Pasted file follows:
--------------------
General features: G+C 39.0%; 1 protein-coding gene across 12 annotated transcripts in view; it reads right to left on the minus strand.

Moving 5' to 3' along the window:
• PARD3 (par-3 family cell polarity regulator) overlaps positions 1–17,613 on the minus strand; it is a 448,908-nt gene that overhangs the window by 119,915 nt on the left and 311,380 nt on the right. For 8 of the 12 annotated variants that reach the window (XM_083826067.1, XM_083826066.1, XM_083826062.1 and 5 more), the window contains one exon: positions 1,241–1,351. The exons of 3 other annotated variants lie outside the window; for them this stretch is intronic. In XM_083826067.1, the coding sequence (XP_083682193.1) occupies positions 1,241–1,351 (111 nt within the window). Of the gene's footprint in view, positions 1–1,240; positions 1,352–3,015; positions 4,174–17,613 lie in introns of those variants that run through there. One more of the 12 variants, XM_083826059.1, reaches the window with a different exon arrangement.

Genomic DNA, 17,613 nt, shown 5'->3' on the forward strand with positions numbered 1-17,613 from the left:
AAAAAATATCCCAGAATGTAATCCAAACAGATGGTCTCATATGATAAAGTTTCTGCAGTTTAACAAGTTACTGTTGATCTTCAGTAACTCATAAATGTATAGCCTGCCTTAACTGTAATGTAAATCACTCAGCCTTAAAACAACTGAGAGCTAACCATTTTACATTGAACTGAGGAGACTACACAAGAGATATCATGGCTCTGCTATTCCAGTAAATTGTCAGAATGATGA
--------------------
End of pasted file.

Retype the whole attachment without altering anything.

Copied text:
General features: G+C 39.0%; 1 protein-coding gene across 12 annotated transcripts in view; it reads right to left on the minus strand.

Moving 5' to 3' along the window:
• PARD3 (par-3 family cell polarity regulator) overlaps positions 1–17,613 on the minus strand; it is a 448,908-nt gene that overhangs the window by 119,915 nt on the left and 311,380 nt on the right. For 8 of the 12 annotated variants that reach the window (XM_083826067.1, XM_083826066.1, XM_083826062.1 and 5 more), the window contains one exon: positions 1,241–1,351. The exons of 3 other annotated variants lie outside the window; for them this stretch is intronic. In XM_083826067.1, the coding sequence (XP_083682193.1) occupies positions 1,241–1,351 (111 nt within the window). Of the gene's footprint in view, positions 1–1,240; positions 1,352–3,015; positions 4,174–17,613 lie in introns of those variants that run through there. One more of the 12 variants, XM_083826059.1, reaches the window with a different exon arrangement.

Genomic DNA, 17,613 nt, shown 5'->3' on the forward strand with positions numbered 1-17,613 from the left:
AAAAAATATCCCAGAATGTAATCCAAACAGATGGTCTCATATGATAAAGTTTCTGCAGTTTAACAAGTTACTGTTGATCTTCAGTAACTCATAAATGTATAGCCTGCCTTAACTGTAATGTAAATCACTCAGCCTTAAAACAACTGAGAGCTAACCATTTTACATTGAACTGAGGAGACTACACAAGAGATATCATGGCTCTGCTATTCCAGTAAATTGTCAGAATGATGA